My best example of the above set-up thus far - and bear in mind I've been here less than a day - came last night at the checkout in the market across from my hotel. Every newly arrived American should go into a market where none of the labels are in English when they're shopping for...well, I wasn't really sure what I was gathering. Which was my first mistake. But then I began grabbing funny seeming lumps of carbohydrates and pulled perfectly-shaped, random pieces of fruit apart to add to my basket. My biggest and certainly most impressive bad choice was what I thought was a liter of sparking water flavored with blueberries that may instead be weak Finnish soda pop. All I know for certain about that product comes from the approximately 58% left in the bottle when I excitedly opened it standing in the center of my teeny hotel room/closet too soon after my return. I get ahead of myself, though.

So I went to the checkout and threw my barrel-full of bad choices on the conveyor and said what I thought might be seen as a colloquially cool "Hello, I am a clueless American" greeting in internet-prompted Finnish to the checker. I might have worked because she began speaking to me in those undecipherable long strains of consonants. I, of course, offered my best animated, moronic nodding in reply. Thankfully, I managed to pull my one thus far useful Finnish phrase out of my Palin ("en puhu suomea" - loosely translated to "me no speak-y the Finnish"). To which she gave me the universal sign for, "Duh..." and sweetly explained that I needed to weigh my genetically-modified apples and - what is that, half a banana? - so that I can put a sticker on them. Somehow I had missed that sign amidst everything else that I couldn't possibly decipher in the store. She took mercy on me and did so. With a smile. But not before dropping the banana(s) on the floor on her way back to the checkout. Karma is a bitch, but with a delightful sense of humor.

We finished up, I handed her a bundle of tattered Euros before trying to cram my purchases into the whisper-thin, pack-of-gum-sized bags they had for earth-ruiners like me who did not bring their own. Lesson(s) learned, I scampered back to my hotel room and began dismantling these indecipherable treats. Before getting a few so-so hours of sleep.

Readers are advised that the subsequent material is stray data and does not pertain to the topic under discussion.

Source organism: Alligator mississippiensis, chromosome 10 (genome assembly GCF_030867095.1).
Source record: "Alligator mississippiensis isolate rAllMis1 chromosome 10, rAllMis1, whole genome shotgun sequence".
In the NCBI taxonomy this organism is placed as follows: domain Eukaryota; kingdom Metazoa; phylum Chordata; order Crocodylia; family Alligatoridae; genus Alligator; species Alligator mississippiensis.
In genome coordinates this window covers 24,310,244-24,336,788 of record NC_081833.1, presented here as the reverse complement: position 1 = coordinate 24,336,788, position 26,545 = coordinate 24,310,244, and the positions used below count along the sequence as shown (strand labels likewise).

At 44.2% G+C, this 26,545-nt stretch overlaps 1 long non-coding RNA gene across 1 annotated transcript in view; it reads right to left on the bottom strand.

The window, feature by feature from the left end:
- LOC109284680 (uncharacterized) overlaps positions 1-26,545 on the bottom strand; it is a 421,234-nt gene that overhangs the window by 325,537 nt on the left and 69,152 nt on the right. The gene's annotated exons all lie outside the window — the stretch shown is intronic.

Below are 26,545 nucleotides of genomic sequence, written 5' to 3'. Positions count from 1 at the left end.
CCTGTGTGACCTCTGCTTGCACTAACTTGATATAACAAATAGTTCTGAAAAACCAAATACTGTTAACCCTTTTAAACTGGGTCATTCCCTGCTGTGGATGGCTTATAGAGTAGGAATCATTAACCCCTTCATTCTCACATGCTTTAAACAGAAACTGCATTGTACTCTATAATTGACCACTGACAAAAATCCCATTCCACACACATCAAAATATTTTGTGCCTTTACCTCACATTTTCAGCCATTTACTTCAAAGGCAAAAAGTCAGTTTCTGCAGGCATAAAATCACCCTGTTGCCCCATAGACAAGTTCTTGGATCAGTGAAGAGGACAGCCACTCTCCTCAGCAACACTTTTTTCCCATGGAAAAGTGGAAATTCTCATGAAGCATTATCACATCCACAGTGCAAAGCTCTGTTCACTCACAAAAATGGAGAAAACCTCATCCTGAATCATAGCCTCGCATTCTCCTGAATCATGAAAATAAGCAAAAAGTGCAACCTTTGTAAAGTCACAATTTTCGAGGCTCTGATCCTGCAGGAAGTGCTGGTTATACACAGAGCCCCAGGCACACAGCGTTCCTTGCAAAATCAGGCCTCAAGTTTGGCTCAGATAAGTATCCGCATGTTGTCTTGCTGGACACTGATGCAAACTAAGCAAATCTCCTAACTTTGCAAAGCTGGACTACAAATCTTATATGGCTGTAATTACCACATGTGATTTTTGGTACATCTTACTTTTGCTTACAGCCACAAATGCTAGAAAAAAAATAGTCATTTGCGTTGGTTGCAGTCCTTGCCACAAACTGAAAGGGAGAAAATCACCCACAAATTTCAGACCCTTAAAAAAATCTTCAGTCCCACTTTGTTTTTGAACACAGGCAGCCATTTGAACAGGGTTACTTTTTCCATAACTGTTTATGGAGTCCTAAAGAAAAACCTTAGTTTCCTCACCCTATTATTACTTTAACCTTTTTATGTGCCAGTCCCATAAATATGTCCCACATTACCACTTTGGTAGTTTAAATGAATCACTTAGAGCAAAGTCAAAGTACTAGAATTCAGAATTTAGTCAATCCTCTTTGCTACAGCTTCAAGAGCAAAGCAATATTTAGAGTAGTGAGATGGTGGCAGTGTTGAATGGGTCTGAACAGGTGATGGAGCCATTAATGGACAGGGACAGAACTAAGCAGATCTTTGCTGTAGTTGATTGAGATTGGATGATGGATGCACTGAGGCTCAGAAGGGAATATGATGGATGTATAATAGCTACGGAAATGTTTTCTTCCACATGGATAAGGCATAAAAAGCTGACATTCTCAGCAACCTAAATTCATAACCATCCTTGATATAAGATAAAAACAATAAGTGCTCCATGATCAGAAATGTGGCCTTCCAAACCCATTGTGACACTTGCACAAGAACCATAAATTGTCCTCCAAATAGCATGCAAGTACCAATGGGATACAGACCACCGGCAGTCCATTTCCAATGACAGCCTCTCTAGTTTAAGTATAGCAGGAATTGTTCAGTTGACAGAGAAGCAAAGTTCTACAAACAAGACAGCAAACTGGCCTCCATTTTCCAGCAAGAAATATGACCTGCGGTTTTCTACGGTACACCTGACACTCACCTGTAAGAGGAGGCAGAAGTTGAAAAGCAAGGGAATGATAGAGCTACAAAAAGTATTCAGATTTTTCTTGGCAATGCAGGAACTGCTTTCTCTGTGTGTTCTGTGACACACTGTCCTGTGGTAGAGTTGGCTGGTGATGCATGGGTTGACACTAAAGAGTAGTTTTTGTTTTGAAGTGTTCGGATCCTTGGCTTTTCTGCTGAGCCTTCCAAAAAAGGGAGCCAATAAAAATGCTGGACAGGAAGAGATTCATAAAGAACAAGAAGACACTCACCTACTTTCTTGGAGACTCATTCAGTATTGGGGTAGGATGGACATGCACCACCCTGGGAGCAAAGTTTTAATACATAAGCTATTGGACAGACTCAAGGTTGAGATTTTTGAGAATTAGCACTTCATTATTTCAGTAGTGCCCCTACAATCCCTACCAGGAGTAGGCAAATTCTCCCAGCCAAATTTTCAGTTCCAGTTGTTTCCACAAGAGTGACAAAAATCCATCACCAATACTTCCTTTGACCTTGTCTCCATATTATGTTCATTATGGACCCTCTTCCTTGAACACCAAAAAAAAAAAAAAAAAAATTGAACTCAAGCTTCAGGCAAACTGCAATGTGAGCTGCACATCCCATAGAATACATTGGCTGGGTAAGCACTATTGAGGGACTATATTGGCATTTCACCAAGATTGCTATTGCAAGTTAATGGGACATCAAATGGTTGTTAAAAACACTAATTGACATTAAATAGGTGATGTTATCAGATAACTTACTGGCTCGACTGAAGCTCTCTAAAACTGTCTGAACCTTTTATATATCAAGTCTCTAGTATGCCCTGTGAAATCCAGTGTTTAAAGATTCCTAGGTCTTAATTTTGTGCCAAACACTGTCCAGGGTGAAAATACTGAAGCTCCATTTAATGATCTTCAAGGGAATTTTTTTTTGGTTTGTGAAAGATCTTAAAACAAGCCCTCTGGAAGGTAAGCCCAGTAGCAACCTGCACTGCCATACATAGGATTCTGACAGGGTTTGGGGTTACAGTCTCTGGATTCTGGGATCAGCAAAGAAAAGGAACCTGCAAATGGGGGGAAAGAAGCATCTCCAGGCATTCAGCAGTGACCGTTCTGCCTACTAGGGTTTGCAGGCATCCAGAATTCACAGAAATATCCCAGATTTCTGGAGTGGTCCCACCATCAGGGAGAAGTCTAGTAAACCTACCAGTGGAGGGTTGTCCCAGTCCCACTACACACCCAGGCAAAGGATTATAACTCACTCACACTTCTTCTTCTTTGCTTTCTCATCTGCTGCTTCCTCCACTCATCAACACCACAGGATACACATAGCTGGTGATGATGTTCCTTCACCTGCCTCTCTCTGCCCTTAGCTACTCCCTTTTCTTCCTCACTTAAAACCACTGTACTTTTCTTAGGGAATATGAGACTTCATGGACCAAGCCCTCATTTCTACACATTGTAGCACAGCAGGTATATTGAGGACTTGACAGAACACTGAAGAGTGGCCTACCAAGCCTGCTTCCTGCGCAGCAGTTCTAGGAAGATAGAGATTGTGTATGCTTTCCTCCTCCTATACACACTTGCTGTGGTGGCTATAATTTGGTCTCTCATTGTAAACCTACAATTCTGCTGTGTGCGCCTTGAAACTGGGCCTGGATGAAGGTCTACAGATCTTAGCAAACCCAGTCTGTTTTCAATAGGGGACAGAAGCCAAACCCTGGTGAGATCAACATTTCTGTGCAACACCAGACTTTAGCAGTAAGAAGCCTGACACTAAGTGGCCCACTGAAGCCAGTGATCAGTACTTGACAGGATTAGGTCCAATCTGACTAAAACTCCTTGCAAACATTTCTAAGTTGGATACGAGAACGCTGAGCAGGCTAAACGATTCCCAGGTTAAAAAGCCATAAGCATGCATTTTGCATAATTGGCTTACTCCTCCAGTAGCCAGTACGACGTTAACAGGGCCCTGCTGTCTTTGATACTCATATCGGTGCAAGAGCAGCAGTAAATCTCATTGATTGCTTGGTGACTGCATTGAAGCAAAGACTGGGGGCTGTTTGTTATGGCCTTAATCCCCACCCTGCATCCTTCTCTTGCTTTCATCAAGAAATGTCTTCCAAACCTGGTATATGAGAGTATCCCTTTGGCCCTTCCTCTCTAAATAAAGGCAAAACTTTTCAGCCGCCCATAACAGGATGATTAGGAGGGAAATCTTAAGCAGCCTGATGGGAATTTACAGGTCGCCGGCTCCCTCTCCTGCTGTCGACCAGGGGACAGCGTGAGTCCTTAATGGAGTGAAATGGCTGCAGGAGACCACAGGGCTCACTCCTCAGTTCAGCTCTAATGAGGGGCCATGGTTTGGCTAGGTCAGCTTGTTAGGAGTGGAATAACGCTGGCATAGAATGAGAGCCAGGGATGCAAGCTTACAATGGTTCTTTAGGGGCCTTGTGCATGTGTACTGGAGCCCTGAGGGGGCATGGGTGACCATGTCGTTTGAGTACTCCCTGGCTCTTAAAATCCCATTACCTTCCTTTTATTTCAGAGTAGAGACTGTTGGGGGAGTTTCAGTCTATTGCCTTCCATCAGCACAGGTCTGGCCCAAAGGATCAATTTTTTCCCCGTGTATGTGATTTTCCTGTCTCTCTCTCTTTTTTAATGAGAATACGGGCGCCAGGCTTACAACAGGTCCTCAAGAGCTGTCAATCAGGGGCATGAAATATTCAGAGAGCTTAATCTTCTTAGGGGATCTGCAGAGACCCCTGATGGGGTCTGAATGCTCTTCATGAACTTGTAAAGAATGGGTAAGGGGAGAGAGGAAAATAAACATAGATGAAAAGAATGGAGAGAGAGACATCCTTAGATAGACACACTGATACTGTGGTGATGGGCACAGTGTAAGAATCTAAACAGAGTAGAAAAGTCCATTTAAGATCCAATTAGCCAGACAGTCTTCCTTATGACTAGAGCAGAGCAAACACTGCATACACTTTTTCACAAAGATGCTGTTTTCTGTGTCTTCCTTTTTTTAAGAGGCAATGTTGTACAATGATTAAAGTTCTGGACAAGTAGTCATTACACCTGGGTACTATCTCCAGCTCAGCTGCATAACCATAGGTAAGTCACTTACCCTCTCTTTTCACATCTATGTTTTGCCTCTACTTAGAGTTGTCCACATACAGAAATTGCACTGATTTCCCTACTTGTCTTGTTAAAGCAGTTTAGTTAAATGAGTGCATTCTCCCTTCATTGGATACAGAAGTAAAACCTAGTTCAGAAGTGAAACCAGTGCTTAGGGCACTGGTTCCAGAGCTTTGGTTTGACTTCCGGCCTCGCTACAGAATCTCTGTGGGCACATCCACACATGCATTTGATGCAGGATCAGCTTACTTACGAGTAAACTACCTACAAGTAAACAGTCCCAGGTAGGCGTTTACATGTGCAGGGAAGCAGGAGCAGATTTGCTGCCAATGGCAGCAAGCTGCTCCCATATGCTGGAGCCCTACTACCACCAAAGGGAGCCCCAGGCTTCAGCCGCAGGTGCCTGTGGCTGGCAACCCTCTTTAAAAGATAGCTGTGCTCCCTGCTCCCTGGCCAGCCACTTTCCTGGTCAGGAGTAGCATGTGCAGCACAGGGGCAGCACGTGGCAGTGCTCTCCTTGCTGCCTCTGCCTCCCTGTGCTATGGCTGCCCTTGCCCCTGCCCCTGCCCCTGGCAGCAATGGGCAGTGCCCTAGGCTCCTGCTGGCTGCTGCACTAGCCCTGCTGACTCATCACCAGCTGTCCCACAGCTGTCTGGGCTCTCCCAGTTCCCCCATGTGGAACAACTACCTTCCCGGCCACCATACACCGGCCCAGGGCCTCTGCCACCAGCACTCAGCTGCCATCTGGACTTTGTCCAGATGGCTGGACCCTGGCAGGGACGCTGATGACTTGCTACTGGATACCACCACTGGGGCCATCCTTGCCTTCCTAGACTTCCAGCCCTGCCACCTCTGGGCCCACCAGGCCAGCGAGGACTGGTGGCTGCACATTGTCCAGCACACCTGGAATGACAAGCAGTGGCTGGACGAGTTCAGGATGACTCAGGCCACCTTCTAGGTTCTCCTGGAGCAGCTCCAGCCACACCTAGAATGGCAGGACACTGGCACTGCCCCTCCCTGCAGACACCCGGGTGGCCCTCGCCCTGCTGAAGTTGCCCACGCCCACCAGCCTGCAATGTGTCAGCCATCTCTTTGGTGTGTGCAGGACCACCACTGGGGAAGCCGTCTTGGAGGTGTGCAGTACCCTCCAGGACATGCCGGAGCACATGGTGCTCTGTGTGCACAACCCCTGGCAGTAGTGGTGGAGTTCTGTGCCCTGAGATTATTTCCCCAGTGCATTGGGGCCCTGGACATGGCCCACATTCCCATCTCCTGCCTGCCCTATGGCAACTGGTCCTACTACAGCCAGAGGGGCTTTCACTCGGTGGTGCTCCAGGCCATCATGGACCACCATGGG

The one benefit of maintaining a running schedule that a serial killer would look at and say, "man, that's a bit too much commitment for me" is that waking up on four hours of rack time is child's play. If I'm lucky when I get out there for my run in a few, I'll see that checkout girl coming home from one of impressive number of bars I'd noticed while out meandering yesterday on my way to a love-at-first-sight connection with Helsinki. If so, I'm sure she'll want to introduce me to all her friends.

More later. Stay caffeinated. 

On the road to Helsinki

I've really enjoyed all that's gone into prepping for my most next research trip beginning today. Finland. Sweden. A long-enough layover on the way home through Amsterdam to maybe see a few sights. All together, less than two weeks on the road. But I hope to pursue a bundle of angles - some new, and others as old as my ancestral roots in the 19th Century - across a stretch of places I've never visited...yet always dreamed of experiencing first-hand. Will I have time to post some fresh pics and thoughts on this often neglected (but not yet forgotten) blog? I certainly plan to. You may want to check me out on Twitter for the more regular and immediate offerings. Nonetheless, I aim to be a good world citizen, and duly give some back story along the way to new insights and experiences. My next post(s) will come from Helsinki, if not in transit along the way.

To begin by acknowledging what's coming along with me, I'm fully hooked by Phil Klay's collection of stories Redeployment. I've also devoured the first half of Peter Stark's nonfiction page-turner Astoria - focused upon John Jacob Astor and his crazy venture to reach the Pacific Northwest in the early 19th Century. Bundled with Lorrie Moore's new collection of stories (Bark), I certainly have more engaging material than I'll have time on the road for reading. Better to be prepared than scavenging for something other than packages of rye crisps with ad copy in English, in my humble opinion.

May your own travels be safe. Even if they only employ the mind and spirit. Either way, always bring along an extra sweater as the ides of March approach.

Polishing gems from my last road trip

I got back just over a week ago from Idaho. Filled my saddlebags with some fine specimens. On the road research in a new realm always fires me up, and the Gem State did not disappoint. Contrary to the often salty reputation ascribed to politics and other pursuits there, I found Idahoans to be almost invariably friendly and interesting. Without going into the details at this time, I'll offer a few summary pics - from the State Capitol to the southeastern hinterlands where I got scandalously lost and back. Now that I've got the proper pronunciation of Boise under my belt ("BOY-see" not the obvious outsider stumble of "boy-zee" I'd been using for decades) I'm prepped for a return. Hopefully sometime in the near term. And with better directions when I go barreling down dirt highways with a rental car that earned its stripes nonetheless marvelously well.